A Foreigner’s Perspective on Argentina Elections
I’m taking a break from the Odd Jobs series to write a short post about the Argentina presidential election that happened yesterday. Being from the US, I found a few things odd about “the rules” and thought I’d share a foreigner’s perspective.
Odd Rules for Argentina Elections
1. Voting is mandatory for all citizens.
In the US, the voter turnout rates are pathetic. But I have said many times that I would prefer that people who do not care enough to register to vote stay away from the polls. If they don’t care about the election, they probably are not going to educate themselves on the issues.
Note that I have also learned from other travelers that mandatory voting is not uncommon in other parts of the world (e.g. Australia).
2. Elections are on a Sunday.
I assume that because voting is mandatory, elections are always held on a Sunday, since this day would cause the least disruption to business/ government.
3. All alcohol sales stop after 8pm on the Saturday before an election and do not start again until 9pm on Sunday after the polls close.
I find this to be the strangest rule of all. There might be riots in the streets in the US if this rule was enacted.
Of course, it doesn’t take much to plan to buy a six-pack or some wine before 9pm. But what surprises me the most is that bars have to close at 9pm and restaurants have to stop selling alcohol on what is most likely their busiest night of the week.
In my humble opinion, this rule does not prevent people from getting drunk and casting their vote (which is what I assume the government is trying to do). It just hurts businesses.
Note that this rule must not be heavily enforced because I saw restaurants serving alcohol quite openly on Sunday. But can you blame them if the majority of their clientele are expats that cannot vote?
4. You can become president with a very low percentage of the vote.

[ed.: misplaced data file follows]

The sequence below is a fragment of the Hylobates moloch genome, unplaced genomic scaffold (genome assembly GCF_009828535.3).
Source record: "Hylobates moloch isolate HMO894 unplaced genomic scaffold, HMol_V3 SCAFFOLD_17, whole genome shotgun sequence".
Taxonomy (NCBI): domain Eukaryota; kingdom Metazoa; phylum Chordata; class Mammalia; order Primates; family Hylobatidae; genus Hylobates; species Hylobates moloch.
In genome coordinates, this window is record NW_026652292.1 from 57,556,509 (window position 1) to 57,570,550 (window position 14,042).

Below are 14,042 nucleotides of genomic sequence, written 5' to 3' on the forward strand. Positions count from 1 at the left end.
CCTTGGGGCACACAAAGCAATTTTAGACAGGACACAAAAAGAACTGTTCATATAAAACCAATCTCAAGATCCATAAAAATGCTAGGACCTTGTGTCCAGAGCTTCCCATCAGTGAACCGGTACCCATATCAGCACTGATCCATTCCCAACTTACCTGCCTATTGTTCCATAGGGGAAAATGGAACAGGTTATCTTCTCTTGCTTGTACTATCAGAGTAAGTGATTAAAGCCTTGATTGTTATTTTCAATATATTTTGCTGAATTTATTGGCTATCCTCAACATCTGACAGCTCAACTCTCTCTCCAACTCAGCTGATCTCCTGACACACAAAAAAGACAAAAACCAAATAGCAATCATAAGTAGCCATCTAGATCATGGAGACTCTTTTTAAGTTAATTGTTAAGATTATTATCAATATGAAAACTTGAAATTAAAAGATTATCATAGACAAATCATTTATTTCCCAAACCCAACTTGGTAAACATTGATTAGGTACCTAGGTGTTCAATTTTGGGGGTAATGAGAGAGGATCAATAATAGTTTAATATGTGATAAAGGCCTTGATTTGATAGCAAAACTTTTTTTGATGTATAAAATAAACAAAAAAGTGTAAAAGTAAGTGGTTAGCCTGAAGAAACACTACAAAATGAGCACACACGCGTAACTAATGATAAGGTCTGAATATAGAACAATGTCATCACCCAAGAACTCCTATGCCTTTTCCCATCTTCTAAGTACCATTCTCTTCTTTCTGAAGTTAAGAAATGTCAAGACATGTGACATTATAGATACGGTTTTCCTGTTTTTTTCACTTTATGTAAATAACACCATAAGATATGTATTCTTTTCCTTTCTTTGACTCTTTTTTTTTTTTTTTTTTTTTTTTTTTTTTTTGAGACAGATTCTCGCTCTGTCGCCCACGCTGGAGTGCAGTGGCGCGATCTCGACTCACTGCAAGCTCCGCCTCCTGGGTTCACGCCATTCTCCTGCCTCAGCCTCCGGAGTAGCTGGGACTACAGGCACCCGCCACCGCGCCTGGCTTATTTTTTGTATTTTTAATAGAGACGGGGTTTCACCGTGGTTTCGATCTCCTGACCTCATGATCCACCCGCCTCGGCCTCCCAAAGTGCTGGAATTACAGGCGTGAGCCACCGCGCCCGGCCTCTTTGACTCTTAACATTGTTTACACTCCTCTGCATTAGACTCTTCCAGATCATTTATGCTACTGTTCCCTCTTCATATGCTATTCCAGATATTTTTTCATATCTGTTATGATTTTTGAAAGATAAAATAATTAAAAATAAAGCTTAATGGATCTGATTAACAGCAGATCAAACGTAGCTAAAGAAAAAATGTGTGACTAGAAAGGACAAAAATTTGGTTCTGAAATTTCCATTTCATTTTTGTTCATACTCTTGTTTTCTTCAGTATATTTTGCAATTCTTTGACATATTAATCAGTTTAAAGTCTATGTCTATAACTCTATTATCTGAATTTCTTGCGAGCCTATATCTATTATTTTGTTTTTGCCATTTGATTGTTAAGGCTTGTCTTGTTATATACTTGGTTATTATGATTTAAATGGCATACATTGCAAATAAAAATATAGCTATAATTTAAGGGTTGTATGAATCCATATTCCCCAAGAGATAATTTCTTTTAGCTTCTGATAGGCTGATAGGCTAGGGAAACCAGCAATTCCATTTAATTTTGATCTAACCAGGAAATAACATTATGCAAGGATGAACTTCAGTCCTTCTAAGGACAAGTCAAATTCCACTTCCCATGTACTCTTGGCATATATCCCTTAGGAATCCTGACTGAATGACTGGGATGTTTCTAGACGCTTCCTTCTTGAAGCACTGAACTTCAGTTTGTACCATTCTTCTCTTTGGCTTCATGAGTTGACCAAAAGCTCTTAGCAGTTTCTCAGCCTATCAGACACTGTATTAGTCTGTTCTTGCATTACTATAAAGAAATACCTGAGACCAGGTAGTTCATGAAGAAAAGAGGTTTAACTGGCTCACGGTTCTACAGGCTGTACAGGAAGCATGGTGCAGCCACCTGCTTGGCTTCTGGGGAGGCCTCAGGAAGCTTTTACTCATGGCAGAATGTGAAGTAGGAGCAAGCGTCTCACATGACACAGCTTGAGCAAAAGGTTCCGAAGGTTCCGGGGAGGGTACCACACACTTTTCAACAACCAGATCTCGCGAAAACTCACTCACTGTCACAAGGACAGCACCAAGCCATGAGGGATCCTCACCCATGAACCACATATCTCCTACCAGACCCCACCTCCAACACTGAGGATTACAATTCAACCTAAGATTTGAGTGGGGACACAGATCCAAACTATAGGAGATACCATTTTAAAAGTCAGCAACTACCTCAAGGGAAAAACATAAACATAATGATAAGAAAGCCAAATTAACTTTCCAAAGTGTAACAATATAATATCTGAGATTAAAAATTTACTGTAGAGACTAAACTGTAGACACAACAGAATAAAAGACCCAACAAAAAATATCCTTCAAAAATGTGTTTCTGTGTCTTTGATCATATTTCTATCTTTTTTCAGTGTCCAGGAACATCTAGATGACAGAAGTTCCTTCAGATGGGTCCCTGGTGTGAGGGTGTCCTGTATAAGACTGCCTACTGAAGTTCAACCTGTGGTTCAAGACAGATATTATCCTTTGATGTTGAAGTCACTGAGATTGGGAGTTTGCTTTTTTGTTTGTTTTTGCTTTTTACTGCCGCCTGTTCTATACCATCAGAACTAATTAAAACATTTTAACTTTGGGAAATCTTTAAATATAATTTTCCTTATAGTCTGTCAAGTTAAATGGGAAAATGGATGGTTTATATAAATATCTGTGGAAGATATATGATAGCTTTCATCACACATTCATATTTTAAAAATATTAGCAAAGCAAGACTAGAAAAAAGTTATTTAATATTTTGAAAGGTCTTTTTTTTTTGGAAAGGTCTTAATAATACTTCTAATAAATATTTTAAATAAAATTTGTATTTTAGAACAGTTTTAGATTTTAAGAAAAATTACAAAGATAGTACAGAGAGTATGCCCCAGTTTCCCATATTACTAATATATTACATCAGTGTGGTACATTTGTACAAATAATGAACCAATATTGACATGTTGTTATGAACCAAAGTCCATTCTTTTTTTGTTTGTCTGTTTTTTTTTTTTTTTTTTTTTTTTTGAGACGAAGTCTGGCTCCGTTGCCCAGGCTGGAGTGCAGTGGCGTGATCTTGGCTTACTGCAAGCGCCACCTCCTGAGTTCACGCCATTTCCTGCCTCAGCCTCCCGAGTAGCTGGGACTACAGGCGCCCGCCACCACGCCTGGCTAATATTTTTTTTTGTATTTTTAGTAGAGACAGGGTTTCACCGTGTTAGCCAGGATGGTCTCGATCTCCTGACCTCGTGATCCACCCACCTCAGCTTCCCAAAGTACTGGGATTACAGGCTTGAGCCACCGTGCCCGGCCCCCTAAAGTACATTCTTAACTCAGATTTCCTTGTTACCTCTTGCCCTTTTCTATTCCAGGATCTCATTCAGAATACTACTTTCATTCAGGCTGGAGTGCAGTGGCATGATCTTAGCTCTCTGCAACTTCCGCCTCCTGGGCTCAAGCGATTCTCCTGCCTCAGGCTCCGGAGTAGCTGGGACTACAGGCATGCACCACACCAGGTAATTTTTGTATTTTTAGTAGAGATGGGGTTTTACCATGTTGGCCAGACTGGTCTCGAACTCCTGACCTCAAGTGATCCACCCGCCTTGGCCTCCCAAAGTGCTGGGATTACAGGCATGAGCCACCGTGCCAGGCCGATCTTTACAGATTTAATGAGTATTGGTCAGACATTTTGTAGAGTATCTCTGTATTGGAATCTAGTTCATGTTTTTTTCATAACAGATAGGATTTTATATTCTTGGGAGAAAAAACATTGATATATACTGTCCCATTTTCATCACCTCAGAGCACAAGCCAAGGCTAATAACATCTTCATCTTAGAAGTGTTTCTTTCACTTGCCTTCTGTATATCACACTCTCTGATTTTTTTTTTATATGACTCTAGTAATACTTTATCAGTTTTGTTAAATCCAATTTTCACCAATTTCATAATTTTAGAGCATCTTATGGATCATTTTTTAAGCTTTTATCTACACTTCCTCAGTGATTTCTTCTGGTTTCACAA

There are many political parties in Argentina, and you end up with many candidates on the ballot (7 in this presidential election). Argentina uses a runoff voting system. If someone gets more than 45% of the vote, he or she wins. Or if someone gets more than 40% of the vote and there is more than 10 percentage points separating him or her from the 2nd place candidate, it’s a win.
Otherwise, there is a runoff election with the top 2 candidates. Imagine if you have 5 candidates, and the numbers are 25%, 20%, 20%, 20%, 15%. The top two candidates have a runoff, and you end up with a president who only received either 25% or 20% of the original vote.
But then again…
I have never liked the 2-party system in the US. You’re always choosing between the lesser of two evils, and you feel like you’re throwing your vote away if you vote for “the other guy.”
I admit that I am quite ignorant about political systems around the world.
It is not a topic that I would take any great interest in researching. At least living in a foreign country long enough to learn a little about their political system has given me a new perspective.
All I know for sure is that I still don’t like politics.
What surprising things have you learned about political systems in foreign countries?